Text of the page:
Intentional vs. unintentional traumas

How are intentional and unintentional traumas related to PTSD?

Exposure to at least one trauma is required for a diagnosis of PTSD. The latest version of the Diagnostic and Statistical Manual of Mental Disorders (DSM-5) determines direct traumas as threatened death, actual or threatened serious injury, or actual or threatened sexual violence. Indirect traumas include witnessing the trauma, or learning that a relative or close friend was exposed to a trauma. Differences in trauma characteristics, including the severity and type of exposure, can affect the risk of developing PTSD. Personal characteristics such as age and sex also influence risk.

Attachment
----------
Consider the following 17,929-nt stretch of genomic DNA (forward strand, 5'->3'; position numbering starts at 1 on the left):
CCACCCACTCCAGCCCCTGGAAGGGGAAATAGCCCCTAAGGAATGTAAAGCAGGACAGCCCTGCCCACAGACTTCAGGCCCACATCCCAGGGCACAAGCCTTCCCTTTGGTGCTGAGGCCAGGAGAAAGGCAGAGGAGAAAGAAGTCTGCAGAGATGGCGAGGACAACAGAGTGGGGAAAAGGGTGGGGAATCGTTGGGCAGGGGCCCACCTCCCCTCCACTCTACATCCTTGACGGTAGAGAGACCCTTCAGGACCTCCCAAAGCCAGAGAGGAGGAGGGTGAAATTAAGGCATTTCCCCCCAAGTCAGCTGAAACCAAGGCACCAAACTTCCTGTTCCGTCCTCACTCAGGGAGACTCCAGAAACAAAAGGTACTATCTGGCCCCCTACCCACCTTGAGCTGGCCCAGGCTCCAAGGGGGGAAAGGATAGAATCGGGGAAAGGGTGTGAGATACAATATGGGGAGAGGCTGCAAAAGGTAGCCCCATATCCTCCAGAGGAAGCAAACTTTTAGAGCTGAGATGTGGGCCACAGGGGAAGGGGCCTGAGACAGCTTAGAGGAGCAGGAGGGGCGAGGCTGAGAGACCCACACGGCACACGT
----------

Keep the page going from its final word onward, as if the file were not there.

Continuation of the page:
Intentional traumas are those that involve the deliberate infliction of harm, while unintentional exposures are those that are not planned.

What is the evidence regarding intentional and unintentional traumas and risk of PTSD?

Moderate quality evidence finds the median prevalence of PTSD after exposure to unintentional trauma decreases over time, from around 30% at one-month post-trauma to around 14% by 12 months post-trauma, while prevalence post-intentional trauma exposure increases over time (1-12 months 12% to 23%).

August 2021

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Last updated at: 12:18 am, 12th October 2021
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